Chicago Tribune, February 8, 2013
Almost everyone agrees that something has to be done to resolve America's illegal immigration crisis. But will any of the reform plans that include a "pathway to citizenship" for illegal immigrants solve the problem? I voted for President Barack Obama twice and I support the DREAM Act. But as a former foreign service officer who has issued thousands of visas to immigrants who played by the rules, I believe there are several things Americans need to know before they decide where they stand on immigration reform.
It's not just 11 million people. A substantial percentage of illegal immigrants are here alone, and once they get green cards, they will be able to petition for their wives and children to join them in the U.S. And if they become U.S. citizens, they will also be able to petition for their siblings and parents. Those migrants, in turn, can petition for their relatives and so on. Not all of the immigration preference categories are immediate, but within 10 to 15 years, legalizing 11 million migrants could result in possibly 30 million new arrivals.
Shadowy people aren't going to "come out of the shadows." One of the primary justifications for the so-called path to citizenship is that it's unwise for us to have people living here who might want to do us harm and not know who they are. But the notion that criminals or terrorists will come forward and submit to a series of government background checks is fanciful.
Jobs Americans won't do? Proponents of an amnesty for illegal immigrants often claim illegal immigrants do tough, low-paying jobs that Americans and legal immigrants won't do. This notion is flawed now but will be demonstrably false after an amnesty. Illegal immigrants are currently limited to working for employers who pay in cash and don't ask questions, but with an amnesty, they'll be competing for jobs in the mainstream labor market with less educated Americans, who are already struggling with wage stagnation and a tight labor market.
Affirmative action. Once immigrants from Latin America and Africa have legal status, they'll benefit from affirmative action programs. A 2009 Pew Research poll revealed that just 22 percent of white Americans support giving preferential treatment to minorities to redress discrimination. And I suspect that a huge majority of Americans would oppose allowing preferences in employment or college admission for illegal immigrants.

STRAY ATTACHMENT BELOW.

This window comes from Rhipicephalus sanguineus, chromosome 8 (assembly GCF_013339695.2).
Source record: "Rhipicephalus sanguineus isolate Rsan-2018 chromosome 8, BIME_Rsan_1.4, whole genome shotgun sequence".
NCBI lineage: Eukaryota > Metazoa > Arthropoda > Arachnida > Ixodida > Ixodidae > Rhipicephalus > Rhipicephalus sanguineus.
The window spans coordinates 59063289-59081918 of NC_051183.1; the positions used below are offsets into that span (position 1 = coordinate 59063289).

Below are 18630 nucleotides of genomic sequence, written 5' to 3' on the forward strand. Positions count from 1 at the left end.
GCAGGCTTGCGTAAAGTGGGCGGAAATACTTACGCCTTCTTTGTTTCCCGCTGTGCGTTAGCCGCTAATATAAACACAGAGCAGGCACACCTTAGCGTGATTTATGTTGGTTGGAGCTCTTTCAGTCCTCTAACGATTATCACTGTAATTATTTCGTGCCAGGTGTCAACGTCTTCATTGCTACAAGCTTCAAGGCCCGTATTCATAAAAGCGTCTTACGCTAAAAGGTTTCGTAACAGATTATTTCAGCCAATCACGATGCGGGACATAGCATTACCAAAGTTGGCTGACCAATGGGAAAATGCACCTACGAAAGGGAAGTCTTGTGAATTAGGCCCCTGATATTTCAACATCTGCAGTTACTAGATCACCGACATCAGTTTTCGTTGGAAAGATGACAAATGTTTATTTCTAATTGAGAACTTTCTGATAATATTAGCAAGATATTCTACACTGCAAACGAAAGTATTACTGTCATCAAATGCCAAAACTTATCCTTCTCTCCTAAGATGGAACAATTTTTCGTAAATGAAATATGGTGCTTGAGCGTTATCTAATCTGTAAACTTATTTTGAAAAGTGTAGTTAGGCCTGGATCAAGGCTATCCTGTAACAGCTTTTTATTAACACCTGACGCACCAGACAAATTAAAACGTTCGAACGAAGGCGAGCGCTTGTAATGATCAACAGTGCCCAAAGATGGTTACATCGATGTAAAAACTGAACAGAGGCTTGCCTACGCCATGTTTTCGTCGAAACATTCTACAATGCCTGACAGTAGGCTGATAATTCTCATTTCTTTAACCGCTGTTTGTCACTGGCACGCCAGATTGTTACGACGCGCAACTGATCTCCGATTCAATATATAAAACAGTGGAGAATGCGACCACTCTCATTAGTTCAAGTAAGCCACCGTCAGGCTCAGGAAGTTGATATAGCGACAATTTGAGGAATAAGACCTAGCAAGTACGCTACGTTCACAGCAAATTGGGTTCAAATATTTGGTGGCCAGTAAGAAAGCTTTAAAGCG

We already have guest worker programs that don't work. The Senate plan calls for more guest workers with the hollow promise that employers will be able to petition for them only if they can demonstrate that Americans are "unavailable or unwilling" to fill the positions. We already have the H-2A visa, a numerically unlimited guest worker program for farm workers, the H-2B visa for unskilled workers, the H-1B visa for high-skilled workers and a host of other visa opportunities for investors, entrepreneurs and even religious workers. Employers know how to game the system to create a phony case that American workers are unavailable. The new system will only intensify the "in-sourcing" trend where U.S. employers import cheaper guest workers for jobs they can't outsource.
Strain on social services. Legalizing millions of mostly poor people, many of whom have no job security or health insurance, will put a strain on already strapped social services agencies. A study by the Center for Immigration Studies estimated that 57 percent of immigrant households (legal and illegal) used at least one welfare program in 2009. Illegal immigrants aren't eligible for most benefits, but once this group has legal status, they'll be eligible for the full range of benefits.
A surge of document and identity fraud. Amnesty applicants will have to jump through a number of bureaucratic hoops to secure green cards, and those who don't qualify will scramble to create a paper trail to meet the requirements.
Half the problem won't be addressed. Up to half of all illegal immigrants in the U.S. are visa overstays. Most abuse tourist visas, but the Senate plan won't fix the overstay problem. The framework calls for an entry-exit system, but it doesn't specify how overstays will be located and removed. In 2012, about 75 percent of all tourist visa applicants were approved, and in Mexico the figure was 90 percent. Even if the border is secured, rampant abuse of temporary visas will continue as long as lax visa issuance is the norm.
Amnesty beneficiaries won't be "joining the back of the line." The plan refers to a "line" even though no such thing exists. In most cases, migrants qualify to live here based on a family relationship or a job. The Senate plan speciously claims that illegal immigrants won't receive their green cards until "every individual who is already waiting in line for a green card ... has received their green card."
When an American citizen files a petition for a foreign sibling to join him in the U.S., for example, the average wait time for that migrant to get a green card is 12 to 14 years. No serious plan is going to ask amnesty beneficiaries to wait a decade or longer to get a green card.
The plan will vindicate those who broke the law. I had the pleasure of issuing immigrant visas to applicants who jumped through all of the hoops and waited years in their home countries to come to the U.S. legally. Any plan that provides the same prize to those who flouted the law is a mistake. The message to the hundreds of millions around the world who aspire to live in the U.S. will be clear: Those who broke the law still got green cards. Their decision to come illegally will be perceived as a smart one in their home countries, which will only encourage more illegal immigration.